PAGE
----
Dutch Investments in ICT and Cybersecurity

March 8th 2017 - 11:21

Digitalization has taken a predominant role in the Netherlands. The Netherlands considers itself one of the leading ICT countries, promotes itself as ‘a safe place to do business’ and aspires to be the digital gateway of Europe. This report will first estimate the current and prospective size of the Dutch digital economy and the ICT sector, and later analyze how much the latter contributes to the national economy. Next, we provide a holistic overview of the current level of public and private investments in cybersecurity, followed by an analysis estimating the Dutch cybersecurity market by comparing different studies.

Taking into account the 1,5% loss of its national GDP to cybercrime, which correlates well to the €10bn value loss through cyber risk in the Netherlands, the Dutch private sector, and especially the government, can invest more in cybersecurity to reduce the impact and damage cybercrime and –risks. In addition, there is a drastic increase in demand anticipated for cybersecurity experts and IoT developers. As a result, when this is solved, one might conclude that the investments in cybersecurity will exceed the 10% norm.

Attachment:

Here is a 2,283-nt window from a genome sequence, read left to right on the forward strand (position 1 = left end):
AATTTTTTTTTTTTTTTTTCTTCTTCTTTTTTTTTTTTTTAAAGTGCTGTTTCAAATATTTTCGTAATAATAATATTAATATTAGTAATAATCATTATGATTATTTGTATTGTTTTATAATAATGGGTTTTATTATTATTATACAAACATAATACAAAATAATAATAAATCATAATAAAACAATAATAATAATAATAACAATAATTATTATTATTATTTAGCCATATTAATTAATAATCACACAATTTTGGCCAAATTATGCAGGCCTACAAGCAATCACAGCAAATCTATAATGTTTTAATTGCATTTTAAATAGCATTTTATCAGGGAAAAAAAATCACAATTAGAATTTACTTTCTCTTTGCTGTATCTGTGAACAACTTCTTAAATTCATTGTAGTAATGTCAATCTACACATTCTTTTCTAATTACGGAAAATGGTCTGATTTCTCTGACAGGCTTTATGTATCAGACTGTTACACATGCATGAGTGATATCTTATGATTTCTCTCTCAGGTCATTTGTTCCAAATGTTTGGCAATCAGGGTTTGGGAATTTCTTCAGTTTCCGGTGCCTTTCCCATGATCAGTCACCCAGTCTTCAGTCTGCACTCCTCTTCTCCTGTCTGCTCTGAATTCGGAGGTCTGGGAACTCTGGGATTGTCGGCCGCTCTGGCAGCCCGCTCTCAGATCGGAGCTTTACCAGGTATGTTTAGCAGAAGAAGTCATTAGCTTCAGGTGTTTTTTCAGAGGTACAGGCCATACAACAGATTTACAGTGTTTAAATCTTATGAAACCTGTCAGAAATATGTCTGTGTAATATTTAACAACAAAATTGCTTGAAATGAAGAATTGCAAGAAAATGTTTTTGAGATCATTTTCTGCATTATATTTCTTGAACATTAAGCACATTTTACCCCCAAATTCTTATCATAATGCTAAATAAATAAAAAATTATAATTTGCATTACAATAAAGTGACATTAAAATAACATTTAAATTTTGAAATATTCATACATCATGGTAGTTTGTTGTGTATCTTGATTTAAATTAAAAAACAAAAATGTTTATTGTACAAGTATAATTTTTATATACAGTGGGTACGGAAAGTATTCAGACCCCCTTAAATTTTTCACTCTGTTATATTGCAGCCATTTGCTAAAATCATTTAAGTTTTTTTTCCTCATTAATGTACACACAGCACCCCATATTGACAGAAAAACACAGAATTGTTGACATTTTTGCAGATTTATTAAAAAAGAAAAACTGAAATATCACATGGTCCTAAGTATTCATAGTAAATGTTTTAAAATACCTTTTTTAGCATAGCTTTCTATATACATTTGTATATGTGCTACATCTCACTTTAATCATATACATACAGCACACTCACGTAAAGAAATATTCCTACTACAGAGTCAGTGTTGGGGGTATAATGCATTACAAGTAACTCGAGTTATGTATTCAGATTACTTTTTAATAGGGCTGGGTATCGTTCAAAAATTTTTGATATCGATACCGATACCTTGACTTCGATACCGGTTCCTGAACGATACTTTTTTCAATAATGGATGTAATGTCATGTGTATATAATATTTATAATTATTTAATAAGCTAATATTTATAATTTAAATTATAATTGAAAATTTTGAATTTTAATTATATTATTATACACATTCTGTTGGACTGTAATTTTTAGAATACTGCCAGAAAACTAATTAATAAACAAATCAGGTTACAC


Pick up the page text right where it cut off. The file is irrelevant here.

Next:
This research is directed to the National Cyber Testbed Initiative of The Hague Security Delta (December 2016).

The report can be downloaded using the button on the right.

Michel Rademaker is the Deputy Director of HCSS. He has a degree in Transport and Logistics, which he obtained at the University of Tilburg. He has fifteen years of hands-on experience as an officer in The Royal Netherlands Army, where he held various military operational and staff posts and also served a term in former Yugoslavia. After leaving the armed forces, Mr. Rademaker went on to work at the Netherlands Organisation for Applied Scientific Research (TNO) as a project and program manager and senior policy advisor for ten years.

Louk Faesen is Strategic Analyst at the Cyber Policy and Resilience Program of the Hague Centre for Strategic Studies. He mainly focuses on international peace and security in cyberspace, norms of responsible state and non-state behavior, and confidence-building measures (CBMs) in cyberspace.